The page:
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United States Court of Appeals,Eleventh Circuit.

Candace NALL, Plaintiff–Appellant, v. MAL–MOTELS, INC., Mohammad Malik, Defendants–Appellees.

No. 12–13528.

Decided: July 29, 2013

Before CARNES and WILSON, Circuit Judges, and HUCK,* District Judge. Stephen J. Biggie, Mauricio Arcadier, Arcadier & Associates, PA, Melbourne, FL, for Plaintiff–Appellant. Herbert Stuart Zischkau, III, Herbert S. Zischkau III, Deltona, FL, for Defendants–Appellees.

This appeal grew out of an effort by two people to settle an FLSA lawsuit involving an overtime claim. They attempted to settle the litigation without the advice and assistance of attorneys, which only led to the involvement of attorneys and more litigation. The case presents issues about how a lawsuit involving an FLSA claim can be settled, and it demonstrates how a few dollars saved can lead to a lot more dollars spent.


Candace Nall first worked for Mal–Motels, which is owned by Mohammad Malik, from 2005 to 2006. After taking another job in 2006, she returned to Mal–Motels in August 2008 to work as a front desk clerk and night auditor. For the first four months or so after she returned, Nall used a time clock to keep track of the hours she worked. In December 2008, however, Malik told her to stop using the time clock and said that he would pay her a “salary” of $8.75 per hour. Nall started verbally reporting her hours to Malik, and he would call in her hours to a payroll company, which would issue a paycheck based on what he reported to it. There are no accurate written records of the hours that Nall actually worked.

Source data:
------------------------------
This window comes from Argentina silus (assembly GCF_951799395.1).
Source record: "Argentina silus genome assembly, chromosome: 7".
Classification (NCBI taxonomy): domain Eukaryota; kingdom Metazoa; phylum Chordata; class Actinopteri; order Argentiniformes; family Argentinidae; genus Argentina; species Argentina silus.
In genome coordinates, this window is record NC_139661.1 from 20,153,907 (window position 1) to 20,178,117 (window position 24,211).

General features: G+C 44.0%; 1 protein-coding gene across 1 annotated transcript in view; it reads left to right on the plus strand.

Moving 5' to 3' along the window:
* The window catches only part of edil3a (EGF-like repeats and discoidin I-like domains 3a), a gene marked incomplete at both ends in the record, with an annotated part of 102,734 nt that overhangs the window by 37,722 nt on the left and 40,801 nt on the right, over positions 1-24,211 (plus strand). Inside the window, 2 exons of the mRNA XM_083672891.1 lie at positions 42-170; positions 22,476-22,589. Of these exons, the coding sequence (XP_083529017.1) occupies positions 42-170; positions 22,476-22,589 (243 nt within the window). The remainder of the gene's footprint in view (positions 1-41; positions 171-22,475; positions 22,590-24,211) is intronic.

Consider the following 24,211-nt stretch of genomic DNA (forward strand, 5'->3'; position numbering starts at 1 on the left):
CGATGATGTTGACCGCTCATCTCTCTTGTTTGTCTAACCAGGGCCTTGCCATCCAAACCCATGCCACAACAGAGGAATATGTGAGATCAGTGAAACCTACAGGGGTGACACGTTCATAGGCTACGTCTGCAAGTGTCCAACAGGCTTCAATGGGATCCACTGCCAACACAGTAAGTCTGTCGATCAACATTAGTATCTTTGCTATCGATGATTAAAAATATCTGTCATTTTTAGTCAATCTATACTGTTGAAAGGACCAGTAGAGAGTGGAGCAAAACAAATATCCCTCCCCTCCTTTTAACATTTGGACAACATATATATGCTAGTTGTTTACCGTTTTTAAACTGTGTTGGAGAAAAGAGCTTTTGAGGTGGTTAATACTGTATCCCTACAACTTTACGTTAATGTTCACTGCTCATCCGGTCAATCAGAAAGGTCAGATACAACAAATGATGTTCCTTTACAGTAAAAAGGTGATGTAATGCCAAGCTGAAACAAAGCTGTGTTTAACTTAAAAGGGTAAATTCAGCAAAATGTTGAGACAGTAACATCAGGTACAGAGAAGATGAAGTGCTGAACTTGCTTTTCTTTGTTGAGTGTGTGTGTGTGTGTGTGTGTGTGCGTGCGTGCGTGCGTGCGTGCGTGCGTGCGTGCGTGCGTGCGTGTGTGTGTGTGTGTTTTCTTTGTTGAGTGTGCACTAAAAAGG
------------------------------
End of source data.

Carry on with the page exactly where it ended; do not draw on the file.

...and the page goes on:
Nall claims that she “periodically” worked more than forty hours per week but was not paid one and one-half times her regular hourly wage for that overtime work, which was in violation of the Fair Labor Standards Act, 29 U.S.C. § 207(a)(1). She contends that Mal–Motels owes her at least $3,780 in unpaid overtime, plus another $3,780 in liquidated damages, for a total of $7,560. See 29 U.S.C. § 216(b) (“Any employer who violates the provisions of ․ section 207 of this title shall be liable to the employee or employees affected in the amount of ․ their unpaid overtime compensation, ․ and in an additional equal amount as liquidated damages.”). For those figures, Nall relies on the motel's guest registration logs, which she argues show that she worked more than forty hours per week. Mal–Motels concedes that it owed Nall some unpaid overtime (which would also mean some liquidated damages), but it disputes the number of hours that she worked and the amount of damages owed.

Nall quit her job at Mal–Motels in February 2010 because she was not being paid for her overtime. She obtained an attorney, and on March 29, 2010, he filed a lawsuit on her behalf against Malik and Mal–Motels, claiming a violation of the Fair Labor Standards Act. On April 28, 2010, Malik, without the assistance of an attorney, filed an answer for himself and for Mal–Motels. That answer was stricken and a default entered as to Mal–Motels because Malik, as a non-lawyer, could not represent it in the lawsuit.